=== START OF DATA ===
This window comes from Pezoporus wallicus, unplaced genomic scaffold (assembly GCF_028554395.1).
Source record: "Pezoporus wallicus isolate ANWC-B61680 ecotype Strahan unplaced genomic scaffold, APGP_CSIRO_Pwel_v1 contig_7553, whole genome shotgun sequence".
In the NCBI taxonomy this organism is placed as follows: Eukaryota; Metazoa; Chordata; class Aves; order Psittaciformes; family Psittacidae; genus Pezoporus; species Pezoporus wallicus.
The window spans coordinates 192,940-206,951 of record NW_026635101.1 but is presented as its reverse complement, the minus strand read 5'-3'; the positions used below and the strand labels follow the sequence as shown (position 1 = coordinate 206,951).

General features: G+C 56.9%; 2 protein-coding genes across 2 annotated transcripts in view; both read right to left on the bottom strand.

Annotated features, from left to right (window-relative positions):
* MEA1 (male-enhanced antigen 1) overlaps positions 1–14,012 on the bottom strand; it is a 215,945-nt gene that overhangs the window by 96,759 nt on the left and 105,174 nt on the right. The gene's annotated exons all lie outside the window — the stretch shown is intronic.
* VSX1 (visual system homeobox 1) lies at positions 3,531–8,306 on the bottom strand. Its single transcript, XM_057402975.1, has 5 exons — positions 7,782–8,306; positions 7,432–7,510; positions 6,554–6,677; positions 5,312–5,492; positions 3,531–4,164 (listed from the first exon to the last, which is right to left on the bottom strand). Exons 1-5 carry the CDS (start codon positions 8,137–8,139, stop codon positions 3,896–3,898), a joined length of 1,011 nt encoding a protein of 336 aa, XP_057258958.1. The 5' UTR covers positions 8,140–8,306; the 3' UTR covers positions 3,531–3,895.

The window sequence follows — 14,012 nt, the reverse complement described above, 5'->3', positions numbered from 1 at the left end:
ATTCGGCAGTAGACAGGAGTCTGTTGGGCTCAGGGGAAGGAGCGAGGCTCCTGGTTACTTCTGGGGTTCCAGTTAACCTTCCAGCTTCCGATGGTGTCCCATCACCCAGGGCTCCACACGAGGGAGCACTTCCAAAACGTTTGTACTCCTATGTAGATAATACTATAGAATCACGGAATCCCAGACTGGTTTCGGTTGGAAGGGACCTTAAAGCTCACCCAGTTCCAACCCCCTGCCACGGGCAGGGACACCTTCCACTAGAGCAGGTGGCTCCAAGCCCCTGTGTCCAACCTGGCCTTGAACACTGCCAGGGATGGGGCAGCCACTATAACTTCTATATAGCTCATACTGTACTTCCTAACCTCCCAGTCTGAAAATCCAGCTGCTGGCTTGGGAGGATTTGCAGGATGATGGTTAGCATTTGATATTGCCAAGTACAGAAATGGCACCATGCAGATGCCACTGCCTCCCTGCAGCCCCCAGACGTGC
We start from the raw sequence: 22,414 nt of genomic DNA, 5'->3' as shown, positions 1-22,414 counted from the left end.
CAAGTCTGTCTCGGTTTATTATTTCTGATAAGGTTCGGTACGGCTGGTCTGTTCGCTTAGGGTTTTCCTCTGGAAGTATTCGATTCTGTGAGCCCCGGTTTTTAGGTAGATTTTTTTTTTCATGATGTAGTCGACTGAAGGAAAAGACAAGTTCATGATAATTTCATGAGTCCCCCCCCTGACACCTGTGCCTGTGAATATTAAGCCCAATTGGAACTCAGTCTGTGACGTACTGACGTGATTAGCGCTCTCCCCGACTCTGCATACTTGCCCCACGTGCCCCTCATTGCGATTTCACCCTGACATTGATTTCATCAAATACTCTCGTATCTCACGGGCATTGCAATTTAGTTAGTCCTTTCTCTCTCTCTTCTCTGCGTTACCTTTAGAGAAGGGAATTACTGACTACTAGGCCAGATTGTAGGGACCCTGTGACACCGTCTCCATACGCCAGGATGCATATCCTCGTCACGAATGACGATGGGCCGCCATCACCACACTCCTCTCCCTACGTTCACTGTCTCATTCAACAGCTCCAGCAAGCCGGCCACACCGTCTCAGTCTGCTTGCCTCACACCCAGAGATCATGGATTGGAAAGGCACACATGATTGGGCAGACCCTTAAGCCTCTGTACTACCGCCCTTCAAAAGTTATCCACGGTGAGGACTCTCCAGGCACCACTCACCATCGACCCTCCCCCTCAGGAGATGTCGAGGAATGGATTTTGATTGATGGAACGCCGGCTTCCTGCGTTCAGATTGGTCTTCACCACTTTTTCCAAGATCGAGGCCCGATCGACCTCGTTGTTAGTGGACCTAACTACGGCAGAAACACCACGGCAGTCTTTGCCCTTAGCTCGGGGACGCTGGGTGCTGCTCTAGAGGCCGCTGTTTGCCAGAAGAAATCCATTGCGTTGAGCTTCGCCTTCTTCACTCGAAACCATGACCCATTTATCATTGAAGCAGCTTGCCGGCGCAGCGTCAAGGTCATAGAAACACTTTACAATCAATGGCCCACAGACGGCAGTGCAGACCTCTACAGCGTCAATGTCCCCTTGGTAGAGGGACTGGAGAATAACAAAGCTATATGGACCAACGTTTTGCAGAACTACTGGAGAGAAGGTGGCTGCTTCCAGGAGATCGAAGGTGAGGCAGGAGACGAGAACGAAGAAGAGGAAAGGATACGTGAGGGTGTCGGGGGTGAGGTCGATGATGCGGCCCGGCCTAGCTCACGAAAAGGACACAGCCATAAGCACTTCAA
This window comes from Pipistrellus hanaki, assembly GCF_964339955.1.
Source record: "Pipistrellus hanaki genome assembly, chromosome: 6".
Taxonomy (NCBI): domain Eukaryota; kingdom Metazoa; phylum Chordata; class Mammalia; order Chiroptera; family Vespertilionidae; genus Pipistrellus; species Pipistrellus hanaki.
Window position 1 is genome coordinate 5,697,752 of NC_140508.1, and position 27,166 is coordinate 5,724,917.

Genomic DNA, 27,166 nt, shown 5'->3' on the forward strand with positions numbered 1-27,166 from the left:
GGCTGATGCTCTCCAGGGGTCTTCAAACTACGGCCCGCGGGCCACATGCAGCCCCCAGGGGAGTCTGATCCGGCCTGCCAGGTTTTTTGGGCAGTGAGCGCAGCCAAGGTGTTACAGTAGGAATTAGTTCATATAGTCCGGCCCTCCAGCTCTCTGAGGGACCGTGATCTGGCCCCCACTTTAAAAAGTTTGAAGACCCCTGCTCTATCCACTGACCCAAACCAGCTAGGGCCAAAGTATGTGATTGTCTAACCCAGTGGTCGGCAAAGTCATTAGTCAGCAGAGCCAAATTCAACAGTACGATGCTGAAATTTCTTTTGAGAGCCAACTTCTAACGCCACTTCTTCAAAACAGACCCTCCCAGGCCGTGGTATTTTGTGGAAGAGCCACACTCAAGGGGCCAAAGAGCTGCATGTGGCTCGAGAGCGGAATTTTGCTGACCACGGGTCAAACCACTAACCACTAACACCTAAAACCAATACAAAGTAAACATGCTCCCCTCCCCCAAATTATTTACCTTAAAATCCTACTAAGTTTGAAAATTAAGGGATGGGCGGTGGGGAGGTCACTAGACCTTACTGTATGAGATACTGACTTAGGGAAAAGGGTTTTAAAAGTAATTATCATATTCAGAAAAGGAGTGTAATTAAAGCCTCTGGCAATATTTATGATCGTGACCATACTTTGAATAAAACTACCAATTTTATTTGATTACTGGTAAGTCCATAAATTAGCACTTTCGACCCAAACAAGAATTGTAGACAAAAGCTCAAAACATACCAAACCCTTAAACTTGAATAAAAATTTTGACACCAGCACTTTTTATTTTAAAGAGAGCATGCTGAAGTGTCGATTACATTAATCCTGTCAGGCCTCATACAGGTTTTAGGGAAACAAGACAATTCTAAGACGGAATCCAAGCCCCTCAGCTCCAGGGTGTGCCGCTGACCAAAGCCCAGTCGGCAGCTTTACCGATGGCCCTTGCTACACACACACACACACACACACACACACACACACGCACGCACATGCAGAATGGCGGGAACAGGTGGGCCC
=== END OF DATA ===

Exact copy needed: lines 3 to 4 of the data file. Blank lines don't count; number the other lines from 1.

In the NCBI taxonomy this organism is placed as follows: Eukaryota; Metazoa; Chordata; class Aves; order Psittaciformes; family Psittacidae; genus Pezoporus; species Pezoporus wallicus.
The window spans coordinates 192,940-206,951 of record NW_026635101.1 but is presented as its reverse complement, the minus strand read 5'-3'; the positions used below and the strand labels follow the sequence as shown (position 1 = coordinate 206,951).